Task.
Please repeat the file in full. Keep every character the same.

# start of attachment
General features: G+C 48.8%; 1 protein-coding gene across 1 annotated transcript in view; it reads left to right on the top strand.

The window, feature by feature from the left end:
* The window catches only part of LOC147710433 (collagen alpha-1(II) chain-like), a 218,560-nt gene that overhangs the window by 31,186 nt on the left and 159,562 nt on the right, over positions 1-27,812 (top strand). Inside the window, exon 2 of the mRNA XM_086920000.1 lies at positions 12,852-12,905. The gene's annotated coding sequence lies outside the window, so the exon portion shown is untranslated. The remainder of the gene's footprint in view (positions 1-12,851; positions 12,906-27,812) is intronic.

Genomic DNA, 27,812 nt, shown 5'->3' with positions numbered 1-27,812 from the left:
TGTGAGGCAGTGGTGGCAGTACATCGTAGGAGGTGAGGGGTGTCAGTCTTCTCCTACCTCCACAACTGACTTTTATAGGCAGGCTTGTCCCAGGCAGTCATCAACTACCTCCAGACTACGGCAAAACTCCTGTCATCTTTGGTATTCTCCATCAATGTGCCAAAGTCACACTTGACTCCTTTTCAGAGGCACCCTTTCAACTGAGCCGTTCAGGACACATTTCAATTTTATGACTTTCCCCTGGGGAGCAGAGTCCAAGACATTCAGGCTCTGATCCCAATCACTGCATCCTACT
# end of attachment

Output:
General features: G+C 48.8%; 1 protein-coding gene across 1 annotated transcript in view; it reads left to right on the top strand.

The window, feature by feature from the left end:
* The window catches only part of LOC147710433 (collagen alpha-1(II) chain-like), a 218,560-nt gene that overhangs the window by 31,186 nt on the left and 159,562 nt on the right, over positions 1-27,812 (top strand). Inside the window, exon 2 of the mRNA XM_086920000.1 lies at positions 12,852-12,905. The gene's annotated coding sequence lies outside the window, so the exon portion shown is untranslated. The remainder of the gene's footprint in view (positions 1-12,851; positions 12,906-27,812) is intronic.

Genomic DNA, 27,812 nt, shown 5'->3' with positions numbered 1-27,812 from the left:
TGTGAGGCAGTGGTGGCAGTACATCGTAGGAGGTGAGGGGTGTCAGTCTTCTCCTACCTCCACAACTGACTTTTATAGGCAGGCTTGTCCCAGGCAGTCATCAACTACCTCCAGACTACGGCAAAACTCCTGTCATCTTTGGTATTCTCCATCAATGTGCCAAAGTCACACTTGACTCCTTTTCAGAGGCACCCTTTCAACTGAGCCGTTCAGGACACATTTCAATTTTATGACTTTCCCCTGGGGAGCAGAGTCCAAGACATTCAGGCTCTGATCCCAATCACTGCATCCTACT